The death of 21-year-old Margaret McWilliam has remained a mystery to her family and Toronto police for almost 30 years.
Margaret moved to Scarborough in 1987 and was working at a retirement residence while attending classes at Ryerson University.
She grew up in Deep River, Ont. and had dreams to cycle across the continent.
“She liked the outdoors,” Margaret’s mother Charlotte McWilliam told Global News. “She wasn’t the greatest athlete but she liked to cycle and swim.”
Margaret and her mother had planned a trip to go on a walking tour of England and in preparation for the trip, Margaret decided to take up running.
“Margaret thought she had to get into shape and she had told us she had discovered this really pleasant place near where she lived in Scarborough,” said Charlotte.
“There was a stream and it was woodsy and it was lovely … it was Warden Woods park. That’s where she went. She would see the wildflowers and she would never realize that there were dangers lurking very close at hand.”
On Aug., 28, 1987, Margaret didn’t show up to work and her colleagues called the police.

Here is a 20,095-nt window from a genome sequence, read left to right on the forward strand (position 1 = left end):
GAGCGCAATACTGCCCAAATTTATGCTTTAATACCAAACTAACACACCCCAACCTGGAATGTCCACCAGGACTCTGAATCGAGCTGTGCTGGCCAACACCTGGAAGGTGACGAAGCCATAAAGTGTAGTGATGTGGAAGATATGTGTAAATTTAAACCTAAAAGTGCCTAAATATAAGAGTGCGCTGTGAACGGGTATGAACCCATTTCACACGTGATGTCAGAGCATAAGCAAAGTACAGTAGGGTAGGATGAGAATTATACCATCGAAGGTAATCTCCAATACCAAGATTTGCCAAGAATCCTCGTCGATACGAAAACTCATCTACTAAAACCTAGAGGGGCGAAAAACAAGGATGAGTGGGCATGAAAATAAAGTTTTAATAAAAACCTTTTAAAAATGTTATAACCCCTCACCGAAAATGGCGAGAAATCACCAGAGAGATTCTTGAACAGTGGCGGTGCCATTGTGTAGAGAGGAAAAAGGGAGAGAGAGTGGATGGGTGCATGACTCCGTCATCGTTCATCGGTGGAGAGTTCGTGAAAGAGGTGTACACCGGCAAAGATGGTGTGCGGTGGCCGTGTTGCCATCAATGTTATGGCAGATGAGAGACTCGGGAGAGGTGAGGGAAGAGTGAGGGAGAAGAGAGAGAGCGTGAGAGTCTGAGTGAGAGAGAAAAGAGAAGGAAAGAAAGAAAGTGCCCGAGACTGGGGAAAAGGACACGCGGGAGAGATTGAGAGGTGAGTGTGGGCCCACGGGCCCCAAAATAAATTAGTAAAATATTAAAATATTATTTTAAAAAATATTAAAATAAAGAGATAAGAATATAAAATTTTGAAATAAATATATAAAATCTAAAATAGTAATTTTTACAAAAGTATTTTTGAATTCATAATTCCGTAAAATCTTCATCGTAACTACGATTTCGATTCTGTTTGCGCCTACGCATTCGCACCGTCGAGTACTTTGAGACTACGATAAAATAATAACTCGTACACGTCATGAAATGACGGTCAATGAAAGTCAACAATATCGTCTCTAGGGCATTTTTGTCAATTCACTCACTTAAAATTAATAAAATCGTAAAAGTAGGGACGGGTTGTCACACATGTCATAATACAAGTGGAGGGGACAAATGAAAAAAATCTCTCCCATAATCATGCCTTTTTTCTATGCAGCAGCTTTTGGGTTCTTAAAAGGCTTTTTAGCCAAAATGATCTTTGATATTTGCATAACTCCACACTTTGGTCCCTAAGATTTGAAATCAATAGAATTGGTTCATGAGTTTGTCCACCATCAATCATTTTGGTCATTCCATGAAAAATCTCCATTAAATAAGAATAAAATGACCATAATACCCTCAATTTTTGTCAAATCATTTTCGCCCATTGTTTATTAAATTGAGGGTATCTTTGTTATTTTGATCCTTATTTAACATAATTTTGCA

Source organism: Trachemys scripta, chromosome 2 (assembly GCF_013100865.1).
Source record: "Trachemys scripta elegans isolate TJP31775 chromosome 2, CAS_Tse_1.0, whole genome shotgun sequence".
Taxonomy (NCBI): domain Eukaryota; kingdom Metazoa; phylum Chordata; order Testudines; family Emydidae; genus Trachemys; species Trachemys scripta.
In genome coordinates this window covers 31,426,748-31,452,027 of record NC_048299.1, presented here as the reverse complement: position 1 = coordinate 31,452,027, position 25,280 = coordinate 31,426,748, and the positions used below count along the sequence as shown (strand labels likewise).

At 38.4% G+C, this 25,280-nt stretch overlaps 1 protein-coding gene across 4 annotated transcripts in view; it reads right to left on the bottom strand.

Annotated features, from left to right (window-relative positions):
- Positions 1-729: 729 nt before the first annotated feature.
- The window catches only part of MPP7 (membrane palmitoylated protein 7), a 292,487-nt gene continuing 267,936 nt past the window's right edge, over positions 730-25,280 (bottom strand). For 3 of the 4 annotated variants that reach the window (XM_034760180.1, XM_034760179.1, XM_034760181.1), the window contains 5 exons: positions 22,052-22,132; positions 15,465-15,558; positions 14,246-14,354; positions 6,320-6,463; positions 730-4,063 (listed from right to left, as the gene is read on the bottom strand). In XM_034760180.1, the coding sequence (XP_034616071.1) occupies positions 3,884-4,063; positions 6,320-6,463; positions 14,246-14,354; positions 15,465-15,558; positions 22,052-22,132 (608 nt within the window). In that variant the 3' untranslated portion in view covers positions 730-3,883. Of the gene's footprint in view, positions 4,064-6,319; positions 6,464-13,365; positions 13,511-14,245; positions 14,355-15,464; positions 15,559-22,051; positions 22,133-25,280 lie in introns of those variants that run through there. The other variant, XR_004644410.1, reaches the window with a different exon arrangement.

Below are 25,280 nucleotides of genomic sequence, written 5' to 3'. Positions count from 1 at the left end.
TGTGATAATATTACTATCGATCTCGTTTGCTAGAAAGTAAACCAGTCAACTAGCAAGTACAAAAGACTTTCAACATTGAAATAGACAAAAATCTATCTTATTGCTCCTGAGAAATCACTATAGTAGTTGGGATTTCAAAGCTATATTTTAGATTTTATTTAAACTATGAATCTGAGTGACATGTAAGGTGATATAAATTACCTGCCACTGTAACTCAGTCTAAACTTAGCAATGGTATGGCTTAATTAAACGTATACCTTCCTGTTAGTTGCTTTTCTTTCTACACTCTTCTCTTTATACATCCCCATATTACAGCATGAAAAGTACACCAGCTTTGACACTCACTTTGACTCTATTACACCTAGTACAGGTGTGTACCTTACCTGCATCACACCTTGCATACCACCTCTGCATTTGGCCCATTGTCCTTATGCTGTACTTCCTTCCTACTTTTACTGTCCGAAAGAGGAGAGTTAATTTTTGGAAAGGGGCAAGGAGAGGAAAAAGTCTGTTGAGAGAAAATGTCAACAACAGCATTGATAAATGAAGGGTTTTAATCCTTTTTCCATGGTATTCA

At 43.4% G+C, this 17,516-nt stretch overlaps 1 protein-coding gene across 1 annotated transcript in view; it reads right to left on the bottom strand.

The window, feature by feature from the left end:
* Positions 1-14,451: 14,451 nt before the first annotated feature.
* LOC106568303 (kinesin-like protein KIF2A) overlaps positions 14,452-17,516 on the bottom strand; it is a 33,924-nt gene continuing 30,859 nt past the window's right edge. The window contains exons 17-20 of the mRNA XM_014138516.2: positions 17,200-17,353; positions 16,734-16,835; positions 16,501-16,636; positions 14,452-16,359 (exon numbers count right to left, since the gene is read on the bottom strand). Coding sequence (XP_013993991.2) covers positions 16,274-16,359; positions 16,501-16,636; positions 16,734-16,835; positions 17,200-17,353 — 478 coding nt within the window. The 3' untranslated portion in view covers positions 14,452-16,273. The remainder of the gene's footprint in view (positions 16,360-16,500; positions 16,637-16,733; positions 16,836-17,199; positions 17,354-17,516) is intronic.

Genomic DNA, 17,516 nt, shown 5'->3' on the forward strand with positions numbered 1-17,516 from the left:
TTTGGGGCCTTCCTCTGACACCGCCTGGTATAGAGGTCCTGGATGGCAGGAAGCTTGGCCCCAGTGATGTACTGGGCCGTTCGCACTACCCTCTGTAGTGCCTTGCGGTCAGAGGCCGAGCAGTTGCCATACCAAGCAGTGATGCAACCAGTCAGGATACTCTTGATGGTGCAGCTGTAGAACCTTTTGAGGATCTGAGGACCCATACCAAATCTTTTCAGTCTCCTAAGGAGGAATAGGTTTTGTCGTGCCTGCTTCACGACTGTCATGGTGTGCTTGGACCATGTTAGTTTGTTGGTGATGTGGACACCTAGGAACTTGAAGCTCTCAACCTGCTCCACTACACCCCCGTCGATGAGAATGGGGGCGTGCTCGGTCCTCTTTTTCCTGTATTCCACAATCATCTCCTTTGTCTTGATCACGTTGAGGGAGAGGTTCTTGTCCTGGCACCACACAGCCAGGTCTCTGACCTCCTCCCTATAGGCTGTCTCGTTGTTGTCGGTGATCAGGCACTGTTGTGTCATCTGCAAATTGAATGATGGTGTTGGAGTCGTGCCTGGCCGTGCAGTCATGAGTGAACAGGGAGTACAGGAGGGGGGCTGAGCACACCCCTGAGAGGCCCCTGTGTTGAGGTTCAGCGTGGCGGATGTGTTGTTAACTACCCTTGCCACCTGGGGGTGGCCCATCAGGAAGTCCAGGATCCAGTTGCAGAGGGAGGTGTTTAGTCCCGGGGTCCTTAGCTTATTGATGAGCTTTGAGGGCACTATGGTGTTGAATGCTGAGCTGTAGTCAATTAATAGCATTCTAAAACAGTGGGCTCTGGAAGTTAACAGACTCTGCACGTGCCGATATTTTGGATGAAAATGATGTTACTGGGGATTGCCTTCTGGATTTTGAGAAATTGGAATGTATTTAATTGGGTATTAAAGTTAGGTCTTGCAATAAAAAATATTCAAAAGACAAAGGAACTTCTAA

“This was rather alarming because Margaret was very consciences and she would never not turn up for work without letting them know that something happened,” Charlotte said. “They were all quite aware of this.”
Margaret’s parents immediately made the trip from Deep River to Scarborough to join in the search.
As they approached her home, they saw police cars lining the streets leading up to Warden Woods park.
“We just had this terrible feeling that something had happened,” Charlotte said.
Shortly after their arrival, police found Margaret’s body. She had been strangled to death in the brush of Warden Woods park.
“I just immediately said, ‘Is she alive?’ and the answer was no,” her father Ivan McWilliam said.
“We just collapsed.”
“It was just this sick feeling in my stomach and life was gone,” her father added. “It was like someone had taken your life away from you.”
In 2000, advancements in DNA testing gave some new insights into who Margaret’s killer was.
“We first introduced DNA testing here in the 1980s and at that time a rather large amount of DNA was required to conduct a DNA test. We would need a blood stain typically the size of a loonie to generate a DNA profile,” said Tony Tessarolo, director of the Centre for Forensic Sciences.
“We are at the point now where we can generate a DNA profile from essentially any size blood stain that you can see.”
Using those new advancements, investigators were able to lift a DNA profile from skin cells left on Margaret’s sweater. But they have still not identified a suspect and are holding out hope the public can help.
“We are looking for someone who knows who is responsible and that person may not even know they know,” Gallant said.
Anyone with information is asked to contact the police homicide unit at 416-808-7400, firstname.lastname@example.org or Crime Stoppers anonymously at 1-800-222-8477.
Watch Global News at 5:30 & 6 p.m. ET Thursdays for our weekly Cold Case Files series.